1. Were on active duty for more than 100 days and served in a combat role, or
  2. Experienced sexual harassment or sexual assault while serving.

The rate of death by suicide among veterans who do not use VA care is increasing at a greater rate than veterans who use VA care; according to agency mental health officials. This is a national emergency that requires bold action. VA will do all that we can to help former service members who may be at risk. When we say even one veteran suicide is one too many, we mean it.

An Iraqi interpreter saved his life, now he’s trying to save the family

In 2018, 1,818 individuals with an OTH discharge received mental health treatment, three times more than the 648 treated in 2017.

There was a total of 2,580 former service members with an OTH discharge that received care in 2018 in VHA. Of these, 1,818 received treatment in Mental Health Services. Of the 2,580 service members with OTH discharge, 1,076 had a mental health diagnosis.

Additionally, VA may be able to treat a mental illness presumed to be related to military service. When VA is unable to provide care, VA will work with partner agencies and will assist in making referrals for additional care as needed.

You can call or visit a VA medical center or Vet Center and let them know that you are a former service member with an OTH discharge who is interested in receiving mental health care.

Veterans in crisis should call the Veterans Crisis Line at 800-273-8255 (press 1), or text 838255.

This article originally appeared on VAntage Point. Follow @DeptVetAffairs on Twitter.

Articles

Pentagon chief says military is stronger 5 years after ‘Don’t Ask, Don’t Tell’ repeal

In a statement marking the 5th anniversary of the repeal of the so-called “Don’t Ask, Don’t Tell” law that barred gay men and women from serving openly in the military, Defense Secretary Ash Carter said today’s military is stronger than ever since the repeal.


“I am proud to report that five years after the implementation of the repeal of ‘Don’t Ask, Don’t Tell’ our military, drawn from a cross-section of America, is stronger than ever and continues to exemplify the very best that our great nation has to offer,” Carter said. “The American people can take pride in how the Department of Defense and the men and women of the United States military have implemented this change with the dignity, respect, and excellence expected of the finest fighting force the world has ever known.”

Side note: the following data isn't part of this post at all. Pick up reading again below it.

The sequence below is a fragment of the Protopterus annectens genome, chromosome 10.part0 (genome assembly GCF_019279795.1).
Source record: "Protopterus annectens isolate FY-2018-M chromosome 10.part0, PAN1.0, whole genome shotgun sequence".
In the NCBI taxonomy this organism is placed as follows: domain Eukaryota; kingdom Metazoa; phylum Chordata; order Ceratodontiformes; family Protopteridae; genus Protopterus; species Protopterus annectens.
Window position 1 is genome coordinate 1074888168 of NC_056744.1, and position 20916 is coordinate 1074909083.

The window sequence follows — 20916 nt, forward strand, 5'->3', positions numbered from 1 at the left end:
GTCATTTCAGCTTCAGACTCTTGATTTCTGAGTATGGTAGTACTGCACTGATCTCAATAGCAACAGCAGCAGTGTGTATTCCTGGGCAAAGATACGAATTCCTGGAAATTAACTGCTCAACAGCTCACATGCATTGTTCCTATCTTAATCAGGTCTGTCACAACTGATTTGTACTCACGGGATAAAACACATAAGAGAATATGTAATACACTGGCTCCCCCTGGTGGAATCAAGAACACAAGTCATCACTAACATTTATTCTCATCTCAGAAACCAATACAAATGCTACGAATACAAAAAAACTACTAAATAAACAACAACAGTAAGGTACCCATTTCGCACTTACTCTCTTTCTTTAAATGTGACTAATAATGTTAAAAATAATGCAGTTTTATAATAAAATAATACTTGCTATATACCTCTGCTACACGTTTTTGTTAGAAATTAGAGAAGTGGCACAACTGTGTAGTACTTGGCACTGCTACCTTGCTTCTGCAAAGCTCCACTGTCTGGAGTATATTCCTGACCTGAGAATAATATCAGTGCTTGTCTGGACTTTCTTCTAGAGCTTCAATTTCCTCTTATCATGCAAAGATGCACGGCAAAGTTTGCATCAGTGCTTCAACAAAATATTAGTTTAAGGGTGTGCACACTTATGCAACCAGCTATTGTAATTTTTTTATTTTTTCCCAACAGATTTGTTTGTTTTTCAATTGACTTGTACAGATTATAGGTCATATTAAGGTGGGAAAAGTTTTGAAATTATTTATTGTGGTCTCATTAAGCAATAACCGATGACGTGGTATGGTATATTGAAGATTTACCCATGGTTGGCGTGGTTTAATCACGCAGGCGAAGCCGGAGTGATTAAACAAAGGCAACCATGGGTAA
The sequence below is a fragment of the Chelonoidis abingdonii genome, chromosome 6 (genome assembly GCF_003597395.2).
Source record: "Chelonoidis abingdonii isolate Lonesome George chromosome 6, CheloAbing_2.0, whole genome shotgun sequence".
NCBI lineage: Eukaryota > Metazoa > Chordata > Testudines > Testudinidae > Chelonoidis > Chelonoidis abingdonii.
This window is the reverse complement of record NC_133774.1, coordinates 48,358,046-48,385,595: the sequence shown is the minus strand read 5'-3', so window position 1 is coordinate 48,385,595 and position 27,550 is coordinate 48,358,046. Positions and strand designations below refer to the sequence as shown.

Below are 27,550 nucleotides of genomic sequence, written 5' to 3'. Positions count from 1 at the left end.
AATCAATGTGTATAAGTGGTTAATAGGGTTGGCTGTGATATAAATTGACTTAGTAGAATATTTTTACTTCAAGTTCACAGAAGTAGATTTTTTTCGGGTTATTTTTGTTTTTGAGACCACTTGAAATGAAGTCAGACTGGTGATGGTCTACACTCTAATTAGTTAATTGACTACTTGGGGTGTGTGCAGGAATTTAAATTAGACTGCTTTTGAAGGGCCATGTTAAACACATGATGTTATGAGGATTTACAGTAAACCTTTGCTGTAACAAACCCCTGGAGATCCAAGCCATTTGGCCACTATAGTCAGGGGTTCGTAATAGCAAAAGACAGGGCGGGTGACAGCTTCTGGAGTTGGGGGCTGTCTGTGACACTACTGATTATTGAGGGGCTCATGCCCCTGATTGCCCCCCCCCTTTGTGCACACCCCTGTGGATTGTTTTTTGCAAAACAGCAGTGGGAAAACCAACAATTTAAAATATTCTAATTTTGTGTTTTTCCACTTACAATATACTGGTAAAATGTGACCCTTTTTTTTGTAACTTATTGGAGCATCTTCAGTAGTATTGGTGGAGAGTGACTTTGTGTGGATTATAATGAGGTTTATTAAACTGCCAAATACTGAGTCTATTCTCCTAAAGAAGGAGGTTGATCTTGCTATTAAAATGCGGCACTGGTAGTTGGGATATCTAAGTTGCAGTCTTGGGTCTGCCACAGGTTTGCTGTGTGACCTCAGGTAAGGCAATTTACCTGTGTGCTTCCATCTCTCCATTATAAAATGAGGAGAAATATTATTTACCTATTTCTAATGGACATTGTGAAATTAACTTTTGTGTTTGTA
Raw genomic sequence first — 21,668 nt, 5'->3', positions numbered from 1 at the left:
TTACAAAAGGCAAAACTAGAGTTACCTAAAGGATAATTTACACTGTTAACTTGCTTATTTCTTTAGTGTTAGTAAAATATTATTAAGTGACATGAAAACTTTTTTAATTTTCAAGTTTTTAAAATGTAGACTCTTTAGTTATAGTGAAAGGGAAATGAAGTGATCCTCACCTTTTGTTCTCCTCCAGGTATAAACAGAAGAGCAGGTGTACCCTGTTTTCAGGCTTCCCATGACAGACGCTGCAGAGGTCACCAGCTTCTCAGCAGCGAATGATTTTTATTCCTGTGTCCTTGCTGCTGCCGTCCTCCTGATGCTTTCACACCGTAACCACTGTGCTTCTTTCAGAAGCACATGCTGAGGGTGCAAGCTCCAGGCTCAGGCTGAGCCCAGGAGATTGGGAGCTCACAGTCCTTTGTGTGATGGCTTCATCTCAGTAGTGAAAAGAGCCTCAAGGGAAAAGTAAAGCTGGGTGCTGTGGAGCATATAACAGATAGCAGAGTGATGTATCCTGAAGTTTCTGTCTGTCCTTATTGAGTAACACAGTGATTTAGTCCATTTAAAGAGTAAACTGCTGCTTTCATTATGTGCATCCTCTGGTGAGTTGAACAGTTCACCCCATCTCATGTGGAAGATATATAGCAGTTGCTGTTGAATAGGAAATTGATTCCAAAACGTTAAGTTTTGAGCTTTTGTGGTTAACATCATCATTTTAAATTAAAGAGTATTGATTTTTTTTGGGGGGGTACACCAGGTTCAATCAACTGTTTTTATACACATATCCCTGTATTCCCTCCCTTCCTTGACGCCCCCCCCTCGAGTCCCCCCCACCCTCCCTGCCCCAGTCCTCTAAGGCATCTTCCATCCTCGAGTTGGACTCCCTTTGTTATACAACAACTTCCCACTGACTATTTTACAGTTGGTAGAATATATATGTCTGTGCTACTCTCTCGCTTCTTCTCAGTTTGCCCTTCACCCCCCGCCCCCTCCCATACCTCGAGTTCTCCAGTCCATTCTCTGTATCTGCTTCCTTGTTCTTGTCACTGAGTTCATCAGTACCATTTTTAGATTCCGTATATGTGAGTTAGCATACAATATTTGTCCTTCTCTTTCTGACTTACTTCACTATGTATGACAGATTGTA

Carter expressed optimism as the military continues to become more inclusive.

“As the memory of ‘Don’t Ask, Don’t Tell’ fades further into the past, and we move forward together to face new challenges,” he added, “we recognize that openness to diversity and reaching out in a spirit of renewed inclusiveness will strengthen our military and enhance our nation’s security.”

Also today, the Pentagon’s personnel chief  released a letter to service members, families and veterans, encouraging people who received less-than-honorable discharges from the military based solely on “Don’t Ask, Don’t Tell” and its precursor laws and policies to seek a correction of their records.

“If there is something in your record of service that you believe unjust, we have proven and effective policies and procedures to by which to consider and correct such errors,” acting Undersecretary of Defense for Personnel Peter Levine wrote. “‘Don’t Ask, Don’t Tell’ is a vestige of our past and I encourage you to honor the 5th anniversary of the Department’s implementation of its repeal by coming forward and requesting a correction.”

MIGHTY TRENDING

Russia might be preparing to invade Ukraine right now

The Russian military is massing troops at its border with Ukraine, says Ukrainian and U.S. military intelligence agencies. The buildup includes more than 300 tanks and the support troops necessary to move those tanks, all within five miles of entering Ukrainian territory. It’s the latest in a series of Russian provocations aimed at seizing Ukrainian assets.


After the Russian annexation of the Crimean Peninsula in 2014, the Russian government and military have engaged in a near-nonstop effort to provoke Ukraine while violating its sovereignty. Ever since, the Kremlin has also been funding separatists in Eastern Ukraine’s Donbas region, which borders Russia. It’s not known if the movement of Russian troops within sight of Ukraine’s borders has any bearing on the Luhansk insurgency.

An Iraqi interpreter saved his life, now he’s trying to save the family

Russia has been holding massive war games since 2015, the year after capturing Crimea from Ukraine.

(Photo by K. Kallinkov)